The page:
The venture capital fund itself makes money…
…by investing early in a startup company’s life, when success is not at all assured. In exchange for investing capital to help the company grow, the fund receives an ownership interest in the company. Because in the early days a company will not be worth very much, the fund’s ownership interest will be worth exactly what it paid. But as the company grows and becomes more valuable, the value of the fund’s corresponding percentage grows as well.
Ultimately, the company will be either sold to a larger company (at a higher price) or begins to sell shares through the public stock market (“going public” with an “IPO”). In either case, the venture capital fund sells the shares that it owns, for more money than it originally paid for them.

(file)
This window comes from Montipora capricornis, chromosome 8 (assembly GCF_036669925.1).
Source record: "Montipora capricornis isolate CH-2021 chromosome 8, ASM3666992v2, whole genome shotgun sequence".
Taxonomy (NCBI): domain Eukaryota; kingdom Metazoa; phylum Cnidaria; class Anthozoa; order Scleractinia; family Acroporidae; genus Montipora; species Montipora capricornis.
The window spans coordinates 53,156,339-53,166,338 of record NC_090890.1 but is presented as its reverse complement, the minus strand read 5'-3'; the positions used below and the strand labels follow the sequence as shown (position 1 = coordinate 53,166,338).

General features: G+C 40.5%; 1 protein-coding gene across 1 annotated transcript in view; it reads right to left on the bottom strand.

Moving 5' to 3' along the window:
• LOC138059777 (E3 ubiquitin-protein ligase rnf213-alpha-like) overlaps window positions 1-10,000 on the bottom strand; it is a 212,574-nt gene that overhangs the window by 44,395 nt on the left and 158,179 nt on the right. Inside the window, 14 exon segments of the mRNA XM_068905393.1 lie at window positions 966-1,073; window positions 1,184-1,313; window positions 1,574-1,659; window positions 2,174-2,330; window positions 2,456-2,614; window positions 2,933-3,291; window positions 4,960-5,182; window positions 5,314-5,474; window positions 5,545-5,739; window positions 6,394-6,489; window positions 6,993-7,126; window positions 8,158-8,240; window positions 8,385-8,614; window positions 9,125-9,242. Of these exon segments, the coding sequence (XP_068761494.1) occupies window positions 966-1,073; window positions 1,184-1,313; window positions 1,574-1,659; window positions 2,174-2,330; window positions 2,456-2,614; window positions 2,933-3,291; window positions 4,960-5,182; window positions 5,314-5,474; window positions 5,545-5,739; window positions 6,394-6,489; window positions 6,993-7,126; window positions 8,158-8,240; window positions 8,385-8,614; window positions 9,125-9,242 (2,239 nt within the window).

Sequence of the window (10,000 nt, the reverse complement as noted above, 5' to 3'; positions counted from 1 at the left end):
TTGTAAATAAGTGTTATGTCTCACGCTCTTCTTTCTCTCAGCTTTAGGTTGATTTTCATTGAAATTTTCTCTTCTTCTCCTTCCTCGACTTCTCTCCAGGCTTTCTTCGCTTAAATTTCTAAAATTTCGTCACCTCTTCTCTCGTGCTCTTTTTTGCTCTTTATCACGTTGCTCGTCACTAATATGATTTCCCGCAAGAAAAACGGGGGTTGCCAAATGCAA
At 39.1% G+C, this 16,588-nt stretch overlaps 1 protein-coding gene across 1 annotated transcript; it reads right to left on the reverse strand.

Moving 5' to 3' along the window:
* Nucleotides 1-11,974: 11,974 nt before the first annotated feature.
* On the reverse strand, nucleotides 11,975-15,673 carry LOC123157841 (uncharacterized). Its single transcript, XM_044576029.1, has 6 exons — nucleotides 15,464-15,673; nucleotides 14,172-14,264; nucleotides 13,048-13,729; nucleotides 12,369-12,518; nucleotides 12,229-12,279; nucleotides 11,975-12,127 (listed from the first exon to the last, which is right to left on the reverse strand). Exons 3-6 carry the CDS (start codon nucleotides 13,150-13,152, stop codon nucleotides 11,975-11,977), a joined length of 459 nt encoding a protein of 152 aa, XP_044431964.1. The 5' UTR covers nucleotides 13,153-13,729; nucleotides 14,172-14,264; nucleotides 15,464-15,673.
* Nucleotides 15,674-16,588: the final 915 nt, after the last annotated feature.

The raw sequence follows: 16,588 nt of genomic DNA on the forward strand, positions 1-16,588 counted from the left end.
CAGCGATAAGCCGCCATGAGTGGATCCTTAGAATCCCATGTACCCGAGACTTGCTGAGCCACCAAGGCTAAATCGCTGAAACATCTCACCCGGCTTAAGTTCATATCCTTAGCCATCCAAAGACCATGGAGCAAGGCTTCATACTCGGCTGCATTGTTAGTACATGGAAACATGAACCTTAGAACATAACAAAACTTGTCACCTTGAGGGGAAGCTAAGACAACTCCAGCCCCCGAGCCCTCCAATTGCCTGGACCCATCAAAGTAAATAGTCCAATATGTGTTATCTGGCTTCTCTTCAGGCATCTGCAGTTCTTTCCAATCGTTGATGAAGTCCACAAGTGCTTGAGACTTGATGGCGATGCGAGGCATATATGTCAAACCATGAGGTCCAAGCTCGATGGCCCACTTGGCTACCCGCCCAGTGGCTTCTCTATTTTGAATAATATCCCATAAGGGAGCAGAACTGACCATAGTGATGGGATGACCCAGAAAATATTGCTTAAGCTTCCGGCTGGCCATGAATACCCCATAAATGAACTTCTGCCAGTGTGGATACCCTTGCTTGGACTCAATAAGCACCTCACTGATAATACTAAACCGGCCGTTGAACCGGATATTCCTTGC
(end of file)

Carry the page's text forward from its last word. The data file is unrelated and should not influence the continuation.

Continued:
The general partners of a venture capital fund make money…
…by raising the bulk of the capital that the fund’s investable capital from “Limited Partners”, usually institutions such as university endowments, insurance companies and pension funds. This is the money that is invested into the startups. When the fund itself makes money from a successful exit (as above), the first thing that happens is that the original investments are returned to the Limited Partners, and then after that, 80% of profits are paid to the LPs, but 20% of the profits are retained by the General Partners (known as “GPs” who run the fund.
In addition, every year, the managers of the fund (the GPs), are entitled to pay themselves 2-3% of the total amount of the fund to pay their expenses and salaries. (In many, if not most, cases, this management fee can significantly exceed the “earned” amount from the “carried interest”).
Source: David S. Rose. Original post can be found on Quora @ http://www.quora.com/David-S-Rose/answers *